Statement on the Status of the Global Climate in 2015
The World Meteorological Organization (WMO) is the United Nations system’s authoritative voice on weather, climate and water. For over two decades, WMO has published annual assessments of the state of the global climate in the U.N.’s six official languages to inform governments about global climate trends and extreme and notable events at the national and regional levels. These assessments integrate and analyze information provided by leading climate data centers and by the world’s National Meteorological and Hydrological Services (NMHSs).
Note to weather presenters: This is the first global release of climate graphics and information for weather presenters by WMO and Climate Central. To enable us to sustain this effort, we kindly invite you to inform us about how you were able to use this story (including, if possible, URLs). Please email this information to firstname.lastname@example.org and email@example.com.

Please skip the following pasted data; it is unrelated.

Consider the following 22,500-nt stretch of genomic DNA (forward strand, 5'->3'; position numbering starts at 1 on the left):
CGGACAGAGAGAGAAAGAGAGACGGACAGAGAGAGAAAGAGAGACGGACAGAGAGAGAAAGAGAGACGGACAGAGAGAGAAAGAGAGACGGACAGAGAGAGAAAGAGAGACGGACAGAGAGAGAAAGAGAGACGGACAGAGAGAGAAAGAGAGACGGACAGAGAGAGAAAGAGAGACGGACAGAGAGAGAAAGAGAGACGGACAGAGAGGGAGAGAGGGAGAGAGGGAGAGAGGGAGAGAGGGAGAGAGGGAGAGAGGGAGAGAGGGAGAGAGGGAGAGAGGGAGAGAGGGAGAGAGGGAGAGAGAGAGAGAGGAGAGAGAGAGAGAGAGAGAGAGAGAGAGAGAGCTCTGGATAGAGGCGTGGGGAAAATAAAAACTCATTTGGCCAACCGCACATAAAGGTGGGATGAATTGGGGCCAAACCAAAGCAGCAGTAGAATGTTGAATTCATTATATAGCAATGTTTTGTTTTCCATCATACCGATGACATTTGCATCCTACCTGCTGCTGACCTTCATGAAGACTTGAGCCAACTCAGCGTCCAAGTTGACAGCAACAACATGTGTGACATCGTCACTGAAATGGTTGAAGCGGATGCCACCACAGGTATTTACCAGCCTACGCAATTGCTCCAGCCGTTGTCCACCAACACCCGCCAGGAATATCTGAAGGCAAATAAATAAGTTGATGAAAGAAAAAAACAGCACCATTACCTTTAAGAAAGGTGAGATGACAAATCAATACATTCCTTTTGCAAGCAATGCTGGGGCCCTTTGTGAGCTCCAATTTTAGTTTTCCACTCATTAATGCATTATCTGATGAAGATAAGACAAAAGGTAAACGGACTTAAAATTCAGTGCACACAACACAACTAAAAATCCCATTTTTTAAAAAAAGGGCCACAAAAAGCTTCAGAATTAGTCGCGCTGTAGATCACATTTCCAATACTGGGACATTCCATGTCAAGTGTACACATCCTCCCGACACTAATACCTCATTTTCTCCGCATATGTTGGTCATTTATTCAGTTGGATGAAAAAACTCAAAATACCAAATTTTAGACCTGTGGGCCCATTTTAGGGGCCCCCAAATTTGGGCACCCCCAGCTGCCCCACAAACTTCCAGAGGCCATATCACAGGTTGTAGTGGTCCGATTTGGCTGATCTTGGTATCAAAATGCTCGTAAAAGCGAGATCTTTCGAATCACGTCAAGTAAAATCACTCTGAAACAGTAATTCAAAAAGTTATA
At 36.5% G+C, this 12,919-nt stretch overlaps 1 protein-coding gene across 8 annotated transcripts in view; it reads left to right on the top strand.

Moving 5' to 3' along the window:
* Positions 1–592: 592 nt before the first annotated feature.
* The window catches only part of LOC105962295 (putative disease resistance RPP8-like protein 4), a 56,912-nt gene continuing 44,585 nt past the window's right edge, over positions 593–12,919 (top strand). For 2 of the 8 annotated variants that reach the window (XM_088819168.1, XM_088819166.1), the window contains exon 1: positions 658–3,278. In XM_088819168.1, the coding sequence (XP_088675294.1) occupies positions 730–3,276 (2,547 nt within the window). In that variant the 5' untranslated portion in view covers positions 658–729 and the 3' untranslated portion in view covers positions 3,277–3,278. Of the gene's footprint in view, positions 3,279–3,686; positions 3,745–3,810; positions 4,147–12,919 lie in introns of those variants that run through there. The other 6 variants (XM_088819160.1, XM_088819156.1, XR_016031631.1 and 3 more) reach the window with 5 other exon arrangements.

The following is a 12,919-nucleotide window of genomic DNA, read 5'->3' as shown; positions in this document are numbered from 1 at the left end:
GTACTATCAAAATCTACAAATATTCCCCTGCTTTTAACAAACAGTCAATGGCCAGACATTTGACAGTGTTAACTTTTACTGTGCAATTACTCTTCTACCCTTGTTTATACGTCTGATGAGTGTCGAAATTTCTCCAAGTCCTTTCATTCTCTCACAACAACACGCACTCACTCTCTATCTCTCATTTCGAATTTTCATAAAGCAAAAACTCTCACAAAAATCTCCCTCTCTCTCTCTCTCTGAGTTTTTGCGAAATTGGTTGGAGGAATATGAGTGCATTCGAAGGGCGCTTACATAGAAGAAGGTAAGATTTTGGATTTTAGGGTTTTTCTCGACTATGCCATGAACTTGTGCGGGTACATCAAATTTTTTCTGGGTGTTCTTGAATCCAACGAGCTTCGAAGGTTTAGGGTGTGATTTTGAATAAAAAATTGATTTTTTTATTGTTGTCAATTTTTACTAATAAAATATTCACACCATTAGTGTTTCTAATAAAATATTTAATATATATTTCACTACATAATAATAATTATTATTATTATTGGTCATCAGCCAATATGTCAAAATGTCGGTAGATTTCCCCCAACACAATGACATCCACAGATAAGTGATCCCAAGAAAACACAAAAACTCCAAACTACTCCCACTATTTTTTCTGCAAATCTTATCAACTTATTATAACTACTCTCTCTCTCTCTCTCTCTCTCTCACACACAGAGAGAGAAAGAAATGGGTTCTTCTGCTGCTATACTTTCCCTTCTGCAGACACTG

The Global Picture
- Long-term greenhouse warming combined with additional influence of a major El Niño to make 2015 the warmest year on record by a large margin.
- The global average of combined near-surface atmosphere and sea surface temperatures was 0.76°C above the 1961-1990 global average and 1°C above the 1850-1900 period, halfway to the Paris Agreement’s aim of holding the temperature increase to “well below 2°C.”
- 2015 had the highest global ocean heat content on record — about 90% of the extra heat captured by humanity’s greenhouse gas emissions is stored in the oceans, contributing to ocean water expansion and a great portion of the 2015 record global mean sea level.
National and Regional Extremes
- 2015 was the warmest year on record for Asia and South America.
- 2015 was the warmest year on record for the Russian Federation, China, Estonia, Finland and Spain.
- Major heat waves affected the Indian sub-continent, with temperatures up to 47.0°C resulting in some 2,500 deaths.